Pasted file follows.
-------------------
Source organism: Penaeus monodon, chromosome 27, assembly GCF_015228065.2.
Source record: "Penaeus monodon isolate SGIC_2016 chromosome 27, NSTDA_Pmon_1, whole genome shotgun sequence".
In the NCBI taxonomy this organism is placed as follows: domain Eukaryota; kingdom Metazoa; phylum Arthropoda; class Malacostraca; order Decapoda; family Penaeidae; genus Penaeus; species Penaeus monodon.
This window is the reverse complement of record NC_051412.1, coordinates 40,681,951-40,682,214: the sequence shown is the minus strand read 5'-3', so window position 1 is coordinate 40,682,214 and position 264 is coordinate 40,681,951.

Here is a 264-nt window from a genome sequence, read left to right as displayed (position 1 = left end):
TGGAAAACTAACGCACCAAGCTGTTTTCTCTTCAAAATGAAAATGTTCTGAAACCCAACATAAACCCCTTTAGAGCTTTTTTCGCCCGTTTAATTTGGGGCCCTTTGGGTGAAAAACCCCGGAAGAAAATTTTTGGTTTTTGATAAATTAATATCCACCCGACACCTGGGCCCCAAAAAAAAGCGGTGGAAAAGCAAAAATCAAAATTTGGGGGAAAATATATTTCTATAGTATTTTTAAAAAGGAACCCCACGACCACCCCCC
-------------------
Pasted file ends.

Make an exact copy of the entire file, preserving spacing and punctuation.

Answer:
Source organism: Penaeus monodon, chromosome 27, assembly GCF_015228065.2.
Source record: "Penaeus monodon isolate SGIC_2016 chromosome 27, NSTDA_Pmon_1, whole genome shotgun sequence".
In the NCBI taxonomy this organism is placed as follows: domain Eukaryota; kingdom Metazoa; phylum Arthropoda; class Malacostraca; order Decapoda; family Penaeidae; genus Penaeus; species Penaeus monodon.
This window is the reverse complement of record NC_051412.1, coordinates 40,681,951-40,682,214: the sequence shown is the minus strand read 5'-3', so window position 1 is coordinate 40,682,214 and position 264 is coordinate 40,681,951.

Here is a 264-nt window from a genome sequence, read left to right as displayed (position 1 = left end):
TGGAAAACTAACGCACCAAGCTGTTTTCTCTTCAAAATGAAAATGTTCTGAAACCCAACATAAACCCCTTTAGAGCTTTTTTCGCCCGTTTAATTTGGGGCCCTTTGGGTGAAAAACCCCGGAAGAAAATTTTTGGTTTTTGATAAATTAATATCCACCCGACACCTGGGCCCCAAAAAAAAGCGGTGGAAAAGCAAAAATCAAAATTTGGGGGAAAATATATTTCTATAGTATTTTTAAAAAGGAACCCCACGACCACCCCCC